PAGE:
Inflation | St. Louis Public Radio


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The end of the year is always a time to take stock of what has transpired during the past year and what is likely to happen in the one about to begin.  Let’s do so by considering several key economic measures.

Economic expansion limped along for another year.  Gross Domestic Product (GDP), adjusted for inflation, is the best measure of the economy’s total output. It increased this year, but not nearly as fast as many would hope, especially three years out form the end of the Great Recession.

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The costs of goods and services in the St. Louis region rose 2.5 percent between the last six months of 2009 and the last six months of 2010 - more than double the national rate over that same time.

Though the Bureau of Labor Statistics data show electricity prices going up 13.1 percent and motor fuel going up 10.1 percent, bureau economist Jacqueline Michael Midkiff says they weren't the real drivers of the increase.

This article first appeared in the St. Louis Beacon, Jan. 2, 2009 - The start of a new year always brings the promise of change. After 2008, we really need it. A new year also brings out the perfunctory prediction column. Instead of putting my reputation on the line, I will let the market make the prediction.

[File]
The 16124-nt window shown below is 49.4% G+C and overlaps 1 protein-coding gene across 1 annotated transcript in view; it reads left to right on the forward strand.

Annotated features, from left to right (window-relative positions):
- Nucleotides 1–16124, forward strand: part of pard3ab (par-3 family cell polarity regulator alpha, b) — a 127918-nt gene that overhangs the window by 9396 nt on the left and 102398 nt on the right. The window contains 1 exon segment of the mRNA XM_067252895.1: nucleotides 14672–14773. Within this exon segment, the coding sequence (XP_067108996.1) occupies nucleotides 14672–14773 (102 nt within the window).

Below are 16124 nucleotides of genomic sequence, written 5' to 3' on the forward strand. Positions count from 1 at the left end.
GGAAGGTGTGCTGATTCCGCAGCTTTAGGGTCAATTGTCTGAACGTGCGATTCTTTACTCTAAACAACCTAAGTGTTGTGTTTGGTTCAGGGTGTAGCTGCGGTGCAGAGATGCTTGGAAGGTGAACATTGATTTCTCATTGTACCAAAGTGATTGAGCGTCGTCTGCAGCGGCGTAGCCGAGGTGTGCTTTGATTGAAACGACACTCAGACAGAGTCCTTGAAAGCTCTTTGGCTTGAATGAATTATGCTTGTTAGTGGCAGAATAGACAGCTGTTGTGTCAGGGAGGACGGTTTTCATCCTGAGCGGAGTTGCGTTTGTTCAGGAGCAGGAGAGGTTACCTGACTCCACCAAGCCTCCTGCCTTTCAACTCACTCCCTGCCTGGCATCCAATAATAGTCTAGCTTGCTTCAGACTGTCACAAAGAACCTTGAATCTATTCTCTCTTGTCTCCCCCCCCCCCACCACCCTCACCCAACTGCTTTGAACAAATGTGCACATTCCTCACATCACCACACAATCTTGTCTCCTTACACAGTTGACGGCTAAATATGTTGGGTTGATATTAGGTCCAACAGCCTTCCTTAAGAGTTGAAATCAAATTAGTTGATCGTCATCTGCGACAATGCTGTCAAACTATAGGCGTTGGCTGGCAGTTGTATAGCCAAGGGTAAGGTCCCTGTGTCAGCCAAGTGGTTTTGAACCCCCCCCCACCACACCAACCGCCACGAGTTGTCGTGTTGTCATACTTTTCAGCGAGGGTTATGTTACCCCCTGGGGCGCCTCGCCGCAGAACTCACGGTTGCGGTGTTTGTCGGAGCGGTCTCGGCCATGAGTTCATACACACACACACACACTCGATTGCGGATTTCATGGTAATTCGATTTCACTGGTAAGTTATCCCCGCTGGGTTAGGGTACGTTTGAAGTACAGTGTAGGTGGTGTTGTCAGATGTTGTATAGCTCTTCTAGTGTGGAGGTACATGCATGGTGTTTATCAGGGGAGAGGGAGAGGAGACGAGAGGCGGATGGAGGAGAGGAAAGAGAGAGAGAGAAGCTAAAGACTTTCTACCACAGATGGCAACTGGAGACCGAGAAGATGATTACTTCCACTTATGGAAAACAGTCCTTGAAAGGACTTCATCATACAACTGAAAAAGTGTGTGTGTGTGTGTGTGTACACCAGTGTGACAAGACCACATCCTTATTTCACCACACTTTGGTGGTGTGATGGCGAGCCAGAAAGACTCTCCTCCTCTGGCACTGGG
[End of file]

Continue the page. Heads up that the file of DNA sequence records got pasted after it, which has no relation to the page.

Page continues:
This article first appeared in the St. Louis Beacon: July 21, 2008 - What if we were to go to the grocery store only to find it closed? What if we were to find all the grocery stores closed - no workers and no food?

Societal breakdown would come pretty quickly. Envision hungry people forming roving bands to break into houses to get canned food - maybe, even dog food.

This article first appeared in the St. Louis Beacon: June 25, 2008 - The Federal Open Market Committee (FOMC) announced on June 25 that it would hold the interest rate on banks' overnight loans at 2 percent. It also warned that inflation will get more scrutiny in future meetings. What the economists on the committee fail to comprehend is that actions really do speak louder than words.